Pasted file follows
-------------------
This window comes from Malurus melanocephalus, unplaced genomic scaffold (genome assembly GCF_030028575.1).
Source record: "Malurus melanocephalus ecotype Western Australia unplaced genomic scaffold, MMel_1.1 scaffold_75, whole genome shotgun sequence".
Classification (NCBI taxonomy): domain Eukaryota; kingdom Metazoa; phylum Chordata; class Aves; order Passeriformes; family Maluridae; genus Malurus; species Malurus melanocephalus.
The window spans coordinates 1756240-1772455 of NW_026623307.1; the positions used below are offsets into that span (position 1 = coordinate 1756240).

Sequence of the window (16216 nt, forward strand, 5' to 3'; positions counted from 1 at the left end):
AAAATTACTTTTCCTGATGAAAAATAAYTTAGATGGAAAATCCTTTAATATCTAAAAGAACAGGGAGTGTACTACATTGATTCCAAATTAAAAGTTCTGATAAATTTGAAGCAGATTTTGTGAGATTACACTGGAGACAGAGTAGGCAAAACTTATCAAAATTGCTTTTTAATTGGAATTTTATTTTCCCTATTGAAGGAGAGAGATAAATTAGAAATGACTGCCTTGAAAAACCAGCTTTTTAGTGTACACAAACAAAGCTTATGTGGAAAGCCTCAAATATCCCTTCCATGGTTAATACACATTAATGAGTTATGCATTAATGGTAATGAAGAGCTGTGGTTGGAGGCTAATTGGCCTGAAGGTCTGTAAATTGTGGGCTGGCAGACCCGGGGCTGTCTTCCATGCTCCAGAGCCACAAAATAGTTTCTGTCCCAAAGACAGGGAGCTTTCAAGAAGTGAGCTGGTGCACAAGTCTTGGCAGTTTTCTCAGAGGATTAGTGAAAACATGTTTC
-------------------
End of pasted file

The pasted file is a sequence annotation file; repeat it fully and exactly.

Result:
This window comes from Malurus melanocephalus, unplaced genomic scaffold (genome assembly GCF_030028575.1).
Source record: "Malurus melanocephalus ecotype Western Australia unplaced genomic scaffold, MMel_1.1 scaffold_75, whole genome shotgun sequence".
Classification (NCBI taxonomy): domain Eukaryota; kingdom Metazoa; phylum Chordata; class Aves; order Passeriformes; family Maluridae; genus Malurus; species Malurus melanocephalus.
The window spans coordinates 1756240-1772455 of NW_026623307.1; the positions used below are offsets into that span (position 1 = coordinate 1756240).

Sequence of the window (16216 nt, forward strand, 5' to 3'; positions counted from 1 at the left end):
AAAATTACTTTTCCTGATGAAAAATAAYTTAGATGGAAAATCCTTTAATATCTAAAAGAACAGGGAGTGTACTACATTGATTCCAAATTAAAAGTTCTGATAAATTTGAAGCAGATTTTGTGAGATTACACTGGAGACAGAGTAGGCAAAACTTATCAAAATTGCTTTTTAATTGGAATTTTATTTTCCCTATTGAAGGAGAGAGATAAATTAGAAATGACTGCCTTGAAAAACCAGCTTTTTAGTGTACACAAACAAAGCTTATGTGGAAAGCCTCAAATATCCCTTCCATGGTTAATACACATTAATGAGTTATGCATTAATGGTAATGAAGAGCTGTGGTTGGAGGCTAATTGGCCTGAAGGTCTGTAAATTGTGGGCTGGCAGACCCGGGGCTGTCTTCCATGCTCCAGAGCCACAAAATAGTTTCTGTCCCAAAGACAGGGAGCTTTCAAGAAGTGAGCTGGTGCACAAGTCTTGGCAGTTTTCTCAGAGGATTAGTGAAAACATGTTTC